NOAA finds listing of Atlantic wolffish may be warranted
74 Fed. Reg. 249 / Vol. 74, No. 2 / Monday, January 5, 2009 / Proposed Rules / DEPARTMENT OF COMMERCE / National Oceanic and Atmospheric Administration / 50 CFR Part 223 and 224 / Listing Endangered and Threatened Wildlife and Plants; 90–Day Finding on a Petition to List Atlantic Wolffish as Threatened or Endangered under the Endangered Species Act / Notice of petition finding; request for information.
SUMMARY: We, NMFS, announce a 90–day finding for a petition to list Atlantic wolffish (Anarhichas lupus) as endangered or threatened under the Endangered Species Act (ESA). We find that the petition presents substantial scientific information indicating the petitioned action may be warranted. We will conduct a status review of Atlantic wolffish to determine if the petitioned action is warranted. To ensure that the review is comprehensive, we solicit information pertaining to this species from any interested party.
Atlantic wolffish are Atlantic wolffish are a large, slow growing, and late maturing species distributed in the North Atlantic Ocean from the Northwest Atlantic Shelf region off North America, to Greenland, Iceland and the waters off of Northern Europe. Photo from Noodlepie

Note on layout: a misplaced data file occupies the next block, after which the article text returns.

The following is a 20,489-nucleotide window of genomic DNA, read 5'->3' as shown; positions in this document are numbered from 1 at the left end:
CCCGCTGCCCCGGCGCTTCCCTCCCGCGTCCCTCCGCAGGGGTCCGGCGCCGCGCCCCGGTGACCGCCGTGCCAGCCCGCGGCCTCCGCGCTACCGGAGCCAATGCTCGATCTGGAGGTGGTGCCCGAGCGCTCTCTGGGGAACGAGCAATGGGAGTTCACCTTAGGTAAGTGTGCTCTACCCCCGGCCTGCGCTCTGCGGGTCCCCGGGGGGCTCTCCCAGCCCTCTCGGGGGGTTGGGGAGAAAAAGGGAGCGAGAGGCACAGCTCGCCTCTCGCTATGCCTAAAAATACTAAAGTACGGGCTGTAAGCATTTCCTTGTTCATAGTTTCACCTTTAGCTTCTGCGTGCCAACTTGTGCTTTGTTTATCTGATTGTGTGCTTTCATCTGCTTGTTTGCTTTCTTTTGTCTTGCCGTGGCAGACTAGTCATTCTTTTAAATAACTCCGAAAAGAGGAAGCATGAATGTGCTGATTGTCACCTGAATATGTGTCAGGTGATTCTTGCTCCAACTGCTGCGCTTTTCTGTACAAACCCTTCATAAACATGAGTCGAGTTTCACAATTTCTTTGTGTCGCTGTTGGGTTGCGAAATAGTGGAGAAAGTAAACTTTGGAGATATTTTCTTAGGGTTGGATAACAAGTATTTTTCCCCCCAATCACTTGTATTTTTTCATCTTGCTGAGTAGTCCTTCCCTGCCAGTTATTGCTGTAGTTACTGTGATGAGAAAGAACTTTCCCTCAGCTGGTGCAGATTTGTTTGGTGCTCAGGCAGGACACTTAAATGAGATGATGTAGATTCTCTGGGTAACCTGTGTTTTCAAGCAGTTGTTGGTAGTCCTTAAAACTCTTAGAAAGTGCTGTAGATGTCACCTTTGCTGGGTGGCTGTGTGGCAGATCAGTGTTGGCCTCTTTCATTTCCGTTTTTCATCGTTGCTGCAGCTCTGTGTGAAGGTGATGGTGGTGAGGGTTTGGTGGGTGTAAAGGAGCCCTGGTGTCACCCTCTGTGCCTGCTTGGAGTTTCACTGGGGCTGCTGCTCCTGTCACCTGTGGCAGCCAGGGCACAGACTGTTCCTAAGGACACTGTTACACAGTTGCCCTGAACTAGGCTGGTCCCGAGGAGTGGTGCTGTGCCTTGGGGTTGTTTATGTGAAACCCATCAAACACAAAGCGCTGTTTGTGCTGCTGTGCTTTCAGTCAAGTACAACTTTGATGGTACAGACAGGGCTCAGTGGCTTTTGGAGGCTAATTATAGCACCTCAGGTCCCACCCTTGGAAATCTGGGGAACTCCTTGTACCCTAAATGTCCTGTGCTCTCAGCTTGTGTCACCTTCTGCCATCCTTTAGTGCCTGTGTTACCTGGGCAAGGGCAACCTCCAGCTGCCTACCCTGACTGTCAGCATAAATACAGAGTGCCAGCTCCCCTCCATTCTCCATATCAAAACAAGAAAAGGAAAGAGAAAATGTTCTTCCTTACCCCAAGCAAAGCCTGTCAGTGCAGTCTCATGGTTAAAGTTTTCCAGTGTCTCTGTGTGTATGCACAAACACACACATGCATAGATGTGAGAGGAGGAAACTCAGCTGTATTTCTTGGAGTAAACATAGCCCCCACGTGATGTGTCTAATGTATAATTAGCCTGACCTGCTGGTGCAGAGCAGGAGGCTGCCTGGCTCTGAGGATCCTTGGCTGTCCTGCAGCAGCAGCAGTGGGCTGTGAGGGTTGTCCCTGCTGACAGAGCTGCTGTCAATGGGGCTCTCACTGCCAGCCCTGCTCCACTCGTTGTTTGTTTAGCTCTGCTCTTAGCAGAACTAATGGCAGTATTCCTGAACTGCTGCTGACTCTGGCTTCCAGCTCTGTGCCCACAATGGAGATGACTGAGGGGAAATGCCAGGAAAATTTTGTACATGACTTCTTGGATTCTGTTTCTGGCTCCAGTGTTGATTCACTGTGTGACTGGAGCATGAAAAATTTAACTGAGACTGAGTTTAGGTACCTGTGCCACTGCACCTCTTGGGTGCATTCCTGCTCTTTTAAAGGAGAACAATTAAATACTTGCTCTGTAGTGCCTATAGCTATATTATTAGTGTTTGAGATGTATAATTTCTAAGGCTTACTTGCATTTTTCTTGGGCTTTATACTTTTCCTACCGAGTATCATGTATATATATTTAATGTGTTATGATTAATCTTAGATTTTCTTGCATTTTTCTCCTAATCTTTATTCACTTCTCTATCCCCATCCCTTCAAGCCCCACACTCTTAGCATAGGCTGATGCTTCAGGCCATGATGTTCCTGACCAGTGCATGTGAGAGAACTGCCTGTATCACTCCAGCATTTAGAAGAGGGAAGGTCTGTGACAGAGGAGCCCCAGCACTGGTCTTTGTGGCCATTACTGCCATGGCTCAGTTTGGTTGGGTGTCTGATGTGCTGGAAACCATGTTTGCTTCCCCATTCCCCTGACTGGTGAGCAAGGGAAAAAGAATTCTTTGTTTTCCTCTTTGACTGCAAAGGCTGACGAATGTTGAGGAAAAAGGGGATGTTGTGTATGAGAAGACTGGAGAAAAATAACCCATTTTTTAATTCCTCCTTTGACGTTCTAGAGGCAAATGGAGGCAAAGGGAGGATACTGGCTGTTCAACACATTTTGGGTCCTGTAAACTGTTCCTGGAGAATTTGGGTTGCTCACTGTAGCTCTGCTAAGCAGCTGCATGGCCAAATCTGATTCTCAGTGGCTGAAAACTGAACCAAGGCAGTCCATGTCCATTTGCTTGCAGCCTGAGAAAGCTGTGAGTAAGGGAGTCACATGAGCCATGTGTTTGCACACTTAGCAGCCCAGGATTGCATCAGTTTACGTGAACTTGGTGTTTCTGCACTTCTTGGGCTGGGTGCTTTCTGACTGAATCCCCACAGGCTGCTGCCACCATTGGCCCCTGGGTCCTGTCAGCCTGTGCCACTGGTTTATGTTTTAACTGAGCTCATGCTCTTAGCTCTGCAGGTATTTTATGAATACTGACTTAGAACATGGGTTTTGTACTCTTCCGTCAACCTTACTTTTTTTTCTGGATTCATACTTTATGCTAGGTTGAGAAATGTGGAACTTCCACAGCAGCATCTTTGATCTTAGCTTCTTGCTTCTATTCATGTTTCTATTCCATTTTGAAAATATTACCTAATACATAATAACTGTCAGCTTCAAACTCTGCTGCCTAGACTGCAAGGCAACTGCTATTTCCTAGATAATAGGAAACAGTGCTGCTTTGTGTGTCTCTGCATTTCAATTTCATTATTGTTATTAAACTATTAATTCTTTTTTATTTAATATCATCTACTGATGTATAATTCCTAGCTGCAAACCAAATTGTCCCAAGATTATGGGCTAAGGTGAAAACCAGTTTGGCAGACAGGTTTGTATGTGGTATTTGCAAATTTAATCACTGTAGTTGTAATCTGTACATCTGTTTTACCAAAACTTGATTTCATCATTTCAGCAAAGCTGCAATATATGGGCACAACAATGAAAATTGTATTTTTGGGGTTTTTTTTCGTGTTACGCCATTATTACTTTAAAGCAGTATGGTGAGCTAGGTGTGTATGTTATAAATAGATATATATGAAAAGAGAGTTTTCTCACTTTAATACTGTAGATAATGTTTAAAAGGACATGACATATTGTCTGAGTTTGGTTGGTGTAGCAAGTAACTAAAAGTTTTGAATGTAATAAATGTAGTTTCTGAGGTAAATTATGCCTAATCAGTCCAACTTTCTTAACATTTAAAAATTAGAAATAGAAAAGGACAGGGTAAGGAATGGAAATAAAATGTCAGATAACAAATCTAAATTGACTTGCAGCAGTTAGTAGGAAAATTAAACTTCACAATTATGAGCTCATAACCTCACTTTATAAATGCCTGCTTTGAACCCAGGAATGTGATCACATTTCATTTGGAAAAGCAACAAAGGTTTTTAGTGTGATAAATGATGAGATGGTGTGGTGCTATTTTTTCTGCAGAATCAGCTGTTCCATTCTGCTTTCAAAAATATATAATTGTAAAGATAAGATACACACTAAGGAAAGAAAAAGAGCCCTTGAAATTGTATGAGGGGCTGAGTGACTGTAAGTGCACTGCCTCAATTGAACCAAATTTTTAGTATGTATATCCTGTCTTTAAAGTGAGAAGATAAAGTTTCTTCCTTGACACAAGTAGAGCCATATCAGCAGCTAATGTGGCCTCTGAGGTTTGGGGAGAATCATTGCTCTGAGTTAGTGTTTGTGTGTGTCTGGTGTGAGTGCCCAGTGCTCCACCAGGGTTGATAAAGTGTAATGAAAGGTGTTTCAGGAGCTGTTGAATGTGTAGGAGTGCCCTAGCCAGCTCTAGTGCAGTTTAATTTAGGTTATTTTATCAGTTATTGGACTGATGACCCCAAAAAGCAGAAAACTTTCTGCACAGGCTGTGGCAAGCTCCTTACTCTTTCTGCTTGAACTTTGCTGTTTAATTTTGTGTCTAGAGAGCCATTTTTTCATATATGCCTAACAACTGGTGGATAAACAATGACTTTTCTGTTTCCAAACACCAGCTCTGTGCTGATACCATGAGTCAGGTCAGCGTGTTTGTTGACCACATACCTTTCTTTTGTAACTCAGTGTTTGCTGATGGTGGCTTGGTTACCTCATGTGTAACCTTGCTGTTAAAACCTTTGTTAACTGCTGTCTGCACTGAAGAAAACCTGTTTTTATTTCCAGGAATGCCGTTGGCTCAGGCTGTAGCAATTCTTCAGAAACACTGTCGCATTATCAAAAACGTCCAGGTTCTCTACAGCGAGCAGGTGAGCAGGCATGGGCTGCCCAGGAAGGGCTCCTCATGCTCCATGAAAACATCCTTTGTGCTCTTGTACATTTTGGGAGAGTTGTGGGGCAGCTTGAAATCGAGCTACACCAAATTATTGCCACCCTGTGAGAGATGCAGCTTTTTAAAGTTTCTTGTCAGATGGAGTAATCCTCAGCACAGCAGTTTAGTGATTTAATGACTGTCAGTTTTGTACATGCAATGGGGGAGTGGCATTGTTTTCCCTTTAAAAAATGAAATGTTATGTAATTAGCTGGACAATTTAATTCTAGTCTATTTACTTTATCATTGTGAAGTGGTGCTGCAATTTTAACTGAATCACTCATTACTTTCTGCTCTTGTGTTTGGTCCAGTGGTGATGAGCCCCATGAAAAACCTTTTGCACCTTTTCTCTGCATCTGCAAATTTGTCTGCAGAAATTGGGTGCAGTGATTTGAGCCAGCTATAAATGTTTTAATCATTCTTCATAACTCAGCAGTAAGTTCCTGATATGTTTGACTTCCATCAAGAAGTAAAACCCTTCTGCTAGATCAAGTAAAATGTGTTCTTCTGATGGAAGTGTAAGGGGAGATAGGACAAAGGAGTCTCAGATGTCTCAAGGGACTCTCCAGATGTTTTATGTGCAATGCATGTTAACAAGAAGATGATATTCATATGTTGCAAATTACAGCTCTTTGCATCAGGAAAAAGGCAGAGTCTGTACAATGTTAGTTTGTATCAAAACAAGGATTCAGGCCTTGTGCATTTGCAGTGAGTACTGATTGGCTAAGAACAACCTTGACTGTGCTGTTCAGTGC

EXCERPT: According to the Petitioners, the Fundian Channel represents a significant barrier between the Gulf of Maine and Georges Bank and the Scotian Shelf subpopulations of Atlantic wolffish. They indicate that oceanographic features, such as the Fundian Channel, isolate subpopulations that are found in different areas, thereby leading to geographic and genetic isolation. Without corridors for mixing between these disparate subpopulations, migration and effective recruitment is limited, which could lead to the extirpation of subpopulations in the United States... According to the Petitioners, the United States population of Atlantic wolffish and the various subpopulations also satisfy the second and fourth significance factors from the DPS policy. They state that the U.S. DPS is significant because the loss of this population would result in a significant gap in the range of the taxon and in the loss of a subpopulation that exhibits unique characteristics indicative of genetic differences. They contend that the range of Atlantic wolffish in the Northwest Atlantic has contracted over the last 4 decades, and consequently, the range within the United States represents the southernmost extent of their historic range. As such, the loss of the U.S. DPS would represent a significant gap in the range of Atlantic wolffish. The Petitioners also note that the U.S. DPS and the subpopulations exhibit certain behavioral and physiological differences (noted above) that suggest there are underlying genetic differences... The Petitioners estimate that in the United States, between 1983 and 2004, the rate of decline of Atlantic wolffish was approximately 95 percent. The Northeast Fishery Science Center (NEFSC) bottom trawl survey biomass index has shown a significant decline that began in the mid- to late 1980s and has continued to present.